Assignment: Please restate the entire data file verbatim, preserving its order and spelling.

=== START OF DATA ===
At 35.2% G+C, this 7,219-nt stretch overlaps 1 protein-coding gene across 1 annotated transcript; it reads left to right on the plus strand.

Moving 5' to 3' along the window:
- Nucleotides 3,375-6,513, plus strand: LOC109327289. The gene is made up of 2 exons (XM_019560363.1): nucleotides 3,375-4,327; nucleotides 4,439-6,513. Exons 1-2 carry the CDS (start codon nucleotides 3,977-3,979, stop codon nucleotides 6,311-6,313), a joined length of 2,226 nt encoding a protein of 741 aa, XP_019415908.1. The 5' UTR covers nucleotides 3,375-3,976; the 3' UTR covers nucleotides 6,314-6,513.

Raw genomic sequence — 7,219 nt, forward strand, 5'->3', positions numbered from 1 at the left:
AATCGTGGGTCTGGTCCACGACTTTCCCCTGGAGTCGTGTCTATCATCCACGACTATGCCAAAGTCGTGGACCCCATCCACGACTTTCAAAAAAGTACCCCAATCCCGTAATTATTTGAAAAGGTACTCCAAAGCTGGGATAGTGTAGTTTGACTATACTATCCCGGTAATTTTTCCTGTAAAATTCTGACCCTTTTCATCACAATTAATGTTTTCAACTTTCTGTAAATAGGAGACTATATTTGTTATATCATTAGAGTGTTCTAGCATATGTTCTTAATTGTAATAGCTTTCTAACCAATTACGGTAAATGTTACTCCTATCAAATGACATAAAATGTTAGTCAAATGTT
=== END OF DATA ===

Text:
At 35.2% G+C, this 7,219-nt stretch overlaps 1 protein-coding gene across 1 annotated transcript; it reads left to right on the plus strand.

Moving 5' to 3' along the window:
- Nucleotides 3,375-6,513, plus strand: LOC109327289. The gene is made up of 2 exons (XM_019560363.1): nucleotides 3,375-4,327; nucleotides 4,439-6,513. Exons 1-2 carry the CDS (start codon nucleotides 3,977-3,979, stop codon nucleotides 6,311-6,313), a joined length of 2,226 nt encoding a protein of 741 aa, XP_019415908.1. The 5' UTR covers nucleotides 3,375-3,976; the 3' UTR covers nucleotides 6,314-6,513.

Raw genomic sequence — 7,219 nt, forward strand, 5'->3', positions numbered from 1 at the left:
AATCGTGGGTCTGGTCCACGACTTTCCCCTGGAGTCGTGTCTATCATCCACGACTATGCCAAAGTCGTGGACCCCATCCACGACTTTCAAAAAAGTACCCCAATCCCGTAATTATTTGAAAAGGTACTCCAAAGCTGGGATAGTGTAGTTTGACTATACTATCCCGGTAATTTTTCCTGTAAAATTCTGACCCTTTTCATCACAATTAATGTTTTCAACTTTCTGTAAATAGGAGACTATATTTGTTATATCATTAGAGTGTTCTAGCATATGTTCTTAATTGTAATAGCTTTCTAACCAATTACGGTAAATGTTACTCCTATCAAATGACATAAAATGTTAGTCAAATGTT